New Research Reveals Excessive Alcohol Advertising In Esports
New research into esports has revealed excessive amounts of alcohol advertising, with the Foundation for Alcohol Research and Education (FARE) calling for regulations to be introduced to protect the growing global audience.
The study, led by University of Queensland associate professor, Sarah Jane Kelly, found heavy gamers (those that played or watched 3-4 days per week or more) are more likely to purchase alcohol brands that sponsor an online game they play or watch and drink more alcohol when gaming.
Kelly said the esports industry is a lucrative platform for advertising of alcohol, gambling, energy drinks and fast food and should be brought into line with governance mechanisms associated with traditional sports to introduce greater scrutiny and governance.
“Our findings highlight four factors that make digital regulation a priority issue, the high prevalence of unhealthy product advertising, the monetisation and growth of esports, the complete absence of regulation, and last, but not least, the fact that more than half of the study cohort would be considered addicted gamers,” she said.
“Although competitive online gaming is still emerging in Australia, with an audience of four million people, our study has found esports is already a highly successful environment for alcohol companies to reach minors and young adults,” she said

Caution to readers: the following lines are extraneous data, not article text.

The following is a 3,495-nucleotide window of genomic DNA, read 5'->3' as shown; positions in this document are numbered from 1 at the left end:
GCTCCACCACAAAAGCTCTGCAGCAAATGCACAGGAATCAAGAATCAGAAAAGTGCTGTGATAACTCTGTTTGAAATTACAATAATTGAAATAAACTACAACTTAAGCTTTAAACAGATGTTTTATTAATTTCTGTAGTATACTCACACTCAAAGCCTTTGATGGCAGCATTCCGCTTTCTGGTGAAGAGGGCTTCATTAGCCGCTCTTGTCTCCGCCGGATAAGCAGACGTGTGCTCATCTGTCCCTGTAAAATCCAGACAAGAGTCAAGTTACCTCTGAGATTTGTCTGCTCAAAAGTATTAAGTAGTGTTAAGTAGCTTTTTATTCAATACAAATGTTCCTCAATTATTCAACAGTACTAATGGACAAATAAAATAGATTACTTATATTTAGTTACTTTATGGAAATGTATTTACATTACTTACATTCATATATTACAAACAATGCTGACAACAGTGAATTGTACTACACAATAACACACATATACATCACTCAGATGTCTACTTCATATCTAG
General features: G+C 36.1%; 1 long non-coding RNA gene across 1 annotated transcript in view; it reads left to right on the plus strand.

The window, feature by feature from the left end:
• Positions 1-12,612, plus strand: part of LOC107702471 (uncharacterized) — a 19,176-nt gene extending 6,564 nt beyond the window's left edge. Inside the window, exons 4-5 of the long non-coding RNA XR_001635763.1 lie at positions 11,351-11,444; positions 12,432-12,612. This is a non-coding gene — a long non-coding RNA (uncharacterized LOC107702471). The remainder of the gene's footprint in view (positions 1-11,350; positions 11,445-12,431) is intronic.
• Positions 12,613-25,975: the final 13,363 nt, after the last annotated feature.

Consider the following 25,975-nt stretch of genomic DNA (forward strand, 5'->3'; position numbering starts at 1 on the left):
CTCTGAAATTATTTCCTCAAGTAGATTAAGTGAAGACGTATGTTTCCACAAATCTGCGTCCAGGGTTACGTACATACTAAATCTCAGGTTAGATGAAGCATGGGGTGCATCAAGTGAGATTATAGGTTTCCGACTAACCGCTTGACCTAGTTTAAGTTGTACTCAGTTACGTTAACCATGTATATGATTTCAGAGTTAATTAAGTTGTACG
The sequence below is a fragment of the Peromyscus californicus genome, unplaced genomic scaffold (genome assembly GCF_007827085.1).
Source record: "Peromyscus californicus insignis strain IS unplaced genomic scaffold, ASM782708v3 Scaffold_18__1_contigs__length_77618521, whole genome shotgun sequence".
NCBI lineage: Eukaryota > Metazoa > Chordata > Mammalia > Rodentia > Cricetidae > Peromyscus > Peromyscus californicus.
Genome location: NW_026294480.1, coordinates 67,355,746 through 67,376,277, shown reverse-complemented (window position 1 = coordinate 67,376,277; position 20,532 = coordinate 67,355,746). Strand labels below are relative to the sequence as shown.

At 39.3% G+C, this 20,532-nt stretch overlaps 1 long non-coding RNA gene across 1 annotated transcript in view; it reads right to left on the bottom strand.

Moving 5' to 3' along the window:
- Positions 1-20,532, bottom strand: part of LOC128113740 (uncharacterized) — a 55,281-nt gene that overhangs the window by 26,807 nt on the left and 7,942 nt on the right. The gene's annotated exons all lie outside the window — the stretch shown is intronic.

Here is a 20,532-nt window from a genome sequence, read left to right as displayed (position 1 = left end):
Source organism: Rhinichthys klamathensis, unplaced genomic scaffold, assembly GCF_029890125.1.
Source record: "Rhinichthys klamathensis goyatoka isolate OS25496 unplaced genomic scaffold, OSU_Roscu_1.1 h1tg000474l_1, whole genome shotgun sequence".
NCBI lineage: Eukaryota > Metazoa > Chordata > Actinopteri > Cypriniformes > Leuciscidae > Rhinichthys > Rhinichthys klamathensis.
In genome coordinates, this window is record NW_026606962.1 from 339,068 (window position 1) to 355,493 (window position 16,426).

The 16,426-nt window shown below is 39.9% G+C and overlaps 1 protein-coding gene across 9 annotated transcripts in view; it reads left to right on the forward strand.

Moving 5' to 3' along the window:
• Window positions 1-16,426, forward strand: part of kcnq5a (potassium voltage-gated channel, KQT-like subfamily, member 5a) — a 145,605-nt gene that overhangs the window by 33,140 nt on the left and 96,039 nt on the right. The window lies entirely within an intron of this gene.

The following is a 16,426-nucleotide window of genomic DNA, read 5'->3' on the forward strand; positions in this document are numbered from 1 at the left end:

“Esports could be brought into the sports tent and subject to all the rules and conventions that apply to ‘recognised’ sports.
“That is not in of itself a replacement for effective government regulation, but certainly worthy of consideration,” associate professor Kelly said.
The Foundation for Alcohol Research and Education (FARE) chief executive, Michael Thorn, said mainstream regulations fail to safeguard children from the targeted online advertising of alcohol brands and other harmful products.
“Our digital environments, which now include esports, are inundated with covert, ungated marking, giving alcohol companies unrestricted contact with children and adolescents.
“Alcohol marketers are capitalising on high-tech advertising models, trickery and tactics that target Australia’s love of sharing cultural and sporting moments, in life and online,” Thorn said.
The new research was presented at a forum hosted at Parliament House by FARE and the national End Alcohol Advertising in Sport campaign, confirming esports as the latest digital domain where participants are immersed in alcohol advertising.